You never know when you will arrive at a fuel stop with an almost empty tank to find out that they are out of diesel.
At first we are at lower elevations, and travel thru green forests but as we enter the Rockies we climb higher, late spring once again begins to fade behind us.
About 75 miles west of Ft Nelson we stop at Tetsa River Services for their famous Cinnamon buns.
We stopped here last time and were not disappointed and this time is no exception. Fresh and hot from the oven we take 3 for the road.
We shared one for desert that night and then saved one each for later.
Our wildlife that we spotted for the day included Bear, Stone Sheep, and Moose.
We did not get a picture of the Moose.
Stone Mountain Provincial Park
Summit Lake Campground
Our destination for the night is Stone Mountain Provincial Park.
It was a 370 mile drive from DC but it was such a pretty drive, and we left so early, that the day went by rather quickly.
Located at the highest point on the AH (4,250’) we are back in very early spring or even late winter conditions.
The sparse vegetation at this altitude has only the barest of spring buds beginning to appear.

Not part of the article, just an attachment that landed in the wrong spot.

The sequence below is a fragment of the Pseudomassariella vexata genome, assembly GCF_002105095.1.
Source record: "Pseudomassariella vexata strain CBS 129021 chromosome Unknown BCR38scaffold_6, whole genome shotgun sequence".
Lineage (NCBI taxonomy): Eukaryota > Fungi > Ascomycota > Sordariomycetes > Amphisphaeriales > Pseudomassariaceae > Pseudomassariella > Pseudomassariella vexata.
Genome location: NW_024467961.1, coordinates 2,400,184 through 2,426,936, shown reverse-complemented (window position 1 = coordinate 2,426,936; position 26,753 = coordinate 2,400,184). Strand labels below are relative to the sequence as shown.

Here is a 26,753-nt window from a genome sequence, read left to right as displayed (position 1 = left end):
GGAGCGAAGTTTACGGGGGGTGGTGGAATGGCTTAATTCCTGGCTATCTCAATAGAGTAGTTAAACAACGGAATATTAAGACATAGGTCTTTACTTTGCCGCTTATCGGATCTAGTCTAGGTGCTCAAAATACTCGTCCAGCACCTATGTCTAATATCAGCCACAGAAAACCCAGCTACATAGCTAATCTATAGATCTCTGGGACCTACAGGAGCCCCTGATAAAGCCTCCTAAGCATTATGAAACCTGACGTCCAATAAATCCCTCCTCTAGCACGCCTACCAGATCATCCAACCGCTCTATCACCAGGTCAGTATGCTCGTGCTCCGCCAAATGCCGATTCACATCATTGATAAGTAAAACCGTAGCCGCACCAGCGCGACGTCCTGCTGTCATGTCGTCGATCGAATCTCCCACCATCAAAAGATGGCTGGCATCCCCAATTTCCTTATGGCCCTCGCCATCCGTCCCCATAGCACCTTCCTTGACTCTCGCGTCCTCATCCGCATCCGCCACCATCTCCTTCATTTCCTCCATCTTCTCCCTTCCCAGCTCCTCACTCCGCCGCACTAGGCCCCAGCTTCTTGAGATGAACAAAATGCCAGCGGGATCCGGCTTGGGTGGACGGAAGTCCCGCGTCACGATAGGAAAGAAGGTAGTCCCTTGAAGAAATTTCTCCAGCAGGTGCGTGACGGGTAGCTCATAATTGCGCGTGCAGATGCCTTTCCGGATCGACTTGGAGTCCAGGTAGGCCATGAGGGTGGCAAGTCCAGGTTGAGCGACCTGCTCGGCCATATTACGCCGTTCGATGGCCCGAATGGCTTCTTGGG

A cool breeze blows off of the frozen lake but the warm sun and the beautiful location mitigates any chill in the air.
At first, our 3:30pm arrival gives us the place to ourselves and we pick a campsite up on the hill with a commanding view of the lake.
As the day progresses a few more people arrive and by evening there are 4 other RV’s spending the night.
The view from our front window:
Pure Boondocking – no hookups – but that is where the nicest places usually are.
The lack of services also keeps many people away who want more amenities, so we get to enjoy privacy, peace, and quiet in stunning locales.
With our solar panels providing all of our power we are able to enjoy these great locations with all the creature comforts, and not need to run the generator.
At this far northern latitude – we have left the dark night skies behind us.
Right now the sun is setting around 10:30 or so (hard to say exactly due to the mountains) and by 430am it’s light.
Around 2am – the darkest part of the night – it’s bright enough out to see clearly. Like mid twilight perhaps.\
I love these long days. Kate and I have no problem going to bed with it so bright out and we don’t even need to close the blackout shades.